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  • 151.
    Nordin, Pär
    et al.
    Umeå University, Faculty of Medicine, Department of Surgical and Perioperative Sciences, Surgery.
    Zetterström, H
    Carlsson, P
    Nilsson, Erik
    Umeå University, Faculty of Medicine, Department of Surgical and Perioperative Sciences, Surgery.
    Cost-effectiveness analysis of local, regional and general anaesthesia for inguinal hernia repair using data from a randomized clinical trial2007In: British Journal of Surgery, ISSN 0007-1323, E-ISSN 1365-2168, Vol. 94, no 4, p. 500-505Article in journal (Refereed)
    Abstract [en]

    BACKGROUND: Inguinal hernia repair is a common operation in general surgery and can be performed under local, regional or general anaesthesia. This multicentre randomized trial was undertaken to compare the costs of the three anaesthetic methods in general surgical practice.

    METHODS: Between January 1999 and December 2001, 616 patients at ten hospitals who underwent primary inguinal hernia repair were randomized to local, regional or general anaesthesia. The primary endpoints were direct costs. Secondary endpoints were indirect costs and recurrence rates.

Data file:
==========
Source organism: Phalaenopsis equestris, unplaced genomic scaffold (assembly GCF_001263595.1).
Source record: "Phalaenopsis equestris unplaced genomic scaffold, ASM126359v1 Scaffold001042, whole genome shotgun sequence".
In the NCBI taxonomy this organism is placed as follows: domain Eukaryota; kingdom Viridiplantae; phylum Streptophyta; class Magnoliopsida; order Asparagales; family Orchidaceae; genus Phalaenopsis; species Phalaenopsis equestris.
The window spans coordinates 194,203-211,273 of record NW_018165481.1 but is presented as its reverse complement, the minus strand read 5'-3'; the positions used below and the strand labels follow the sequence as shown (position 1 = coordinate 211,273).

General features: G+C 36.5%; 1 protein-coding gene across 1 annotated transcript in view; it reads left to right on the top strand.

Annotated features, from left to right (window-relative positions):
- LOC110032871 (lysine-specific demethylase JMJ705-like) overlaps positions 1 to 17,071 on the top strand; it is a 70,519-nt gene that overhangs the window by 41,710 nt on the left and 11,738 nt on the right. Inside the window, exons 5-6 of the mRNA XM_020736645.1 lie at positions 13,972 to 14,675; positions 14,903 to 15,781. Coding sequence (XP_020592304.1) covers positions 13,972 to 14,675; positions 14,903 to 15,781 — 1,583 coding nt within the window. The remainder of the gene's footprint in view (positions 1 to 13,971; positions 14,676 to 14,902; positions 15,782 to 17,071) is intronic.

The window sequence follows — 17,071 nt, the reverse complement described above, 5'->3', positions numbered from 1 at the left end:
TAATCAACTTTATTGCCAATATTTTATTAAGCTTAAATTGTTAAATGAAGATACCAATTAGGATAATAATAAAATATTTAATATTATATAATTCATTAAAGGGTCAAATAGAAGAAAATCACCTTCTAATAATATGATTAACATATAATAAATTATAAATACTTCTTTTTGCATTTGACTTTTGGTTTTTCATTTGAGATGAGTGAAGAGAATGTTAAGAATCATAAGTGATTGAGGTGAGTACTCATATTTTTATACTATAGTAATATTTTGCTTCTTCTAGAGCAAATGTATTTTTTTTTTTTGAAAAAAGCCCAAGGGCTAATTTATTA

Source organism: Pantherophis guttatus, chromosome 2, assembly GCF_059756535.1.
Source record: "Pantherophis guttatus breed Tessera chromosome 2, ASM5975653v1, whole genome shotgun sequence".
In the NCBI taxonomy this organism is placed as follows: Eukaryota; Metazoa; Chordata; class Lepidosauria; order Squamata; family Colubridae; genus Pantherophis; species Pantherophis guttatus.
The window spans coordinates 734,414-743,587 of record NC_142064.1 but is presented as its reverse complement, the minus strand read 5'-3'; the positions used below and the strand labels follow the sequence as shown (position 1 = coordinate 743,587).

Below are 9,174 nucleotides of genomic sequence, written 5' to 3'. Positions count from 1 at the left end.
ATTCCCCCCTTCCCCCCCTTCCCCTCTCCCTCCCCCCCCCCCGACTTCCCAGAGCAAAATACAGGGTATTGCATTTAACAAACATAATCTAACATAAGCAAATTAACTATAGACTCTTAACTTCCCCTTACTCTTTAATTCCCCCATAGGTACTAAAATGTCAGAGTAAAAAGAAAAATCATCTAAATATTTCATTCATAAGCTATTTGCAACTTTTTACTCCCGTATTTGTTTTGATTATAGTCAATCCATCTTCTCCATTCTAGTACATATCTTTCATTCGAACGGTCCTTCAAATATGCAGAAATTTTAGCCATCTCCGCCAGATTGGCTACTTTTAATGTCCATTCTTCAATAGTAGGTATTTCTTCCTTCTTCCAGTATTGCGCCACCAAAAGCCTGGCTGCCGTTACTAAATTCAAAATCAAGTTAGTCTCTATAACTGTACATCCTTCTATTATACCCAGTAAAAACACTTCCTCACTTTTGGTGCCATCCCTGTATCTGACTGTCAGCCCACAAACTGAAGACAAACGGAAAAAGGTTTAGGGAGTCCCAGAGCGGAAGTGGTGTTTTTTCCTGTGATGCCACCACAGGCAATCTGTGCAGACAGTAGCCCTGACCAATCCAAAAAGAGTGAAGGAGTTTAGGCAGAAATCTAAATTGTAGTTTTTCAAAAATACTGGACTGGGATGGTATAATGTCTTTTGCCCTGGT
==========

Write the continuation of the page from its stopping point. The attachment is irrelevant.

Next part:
RESULTS: Total intraoperative, as well as total early postoperative, data showed local anaesthesia to have significant cost advantages over regional and general anaesthesia (P < 0.001). The advantage was also significant for total hospital and total healthcare costs (P < 0.001), whereas there was no significant difference between regional and general anaesthesia.

    CONCLUSION: The use of local anaesthesia for inguinal hernia repair was significantly less expensive than regional or general anaesthesia.

  • 152.
    Nordyke, Katrina
    et al.
    Umeå University, Faculty of Medicine, Department of Public Health and Clinical Medicine.
    Rosén, Anna
    Umeå University, Faculty of Medicine, Department of Public Health and Clinical Medicine.
    Emmelin, Maria
    Lund University.
    Ivarsson, Anneli
    Umeå University, Faculty of Medicine, Department of Public Health and Clinical Medicine.
    Internalizing the threat of risk: a qualitative study about adolescents' experience living with screening-detected celiac disease 5 years after diagnosis2014In: Health and Quality of Life Outcomes, ISSN 1477-7525, E-ISSN 1477-7525, Vol. 12, article id 91Article in journal (Other academic)
    Abstract [en]

    BACKGROUND: Mass screening could identify those with unrecognized celiac disease (CD), but the experience of being detected through screening and living with screening-detected CD should be explored before considering this as acceptable intervention. For this study we invited screening-detected adolescents to describe their experience living with screening-detected CD five years after diagnosis with the aim to explore how their perceptions, practices, and beliefs evolved.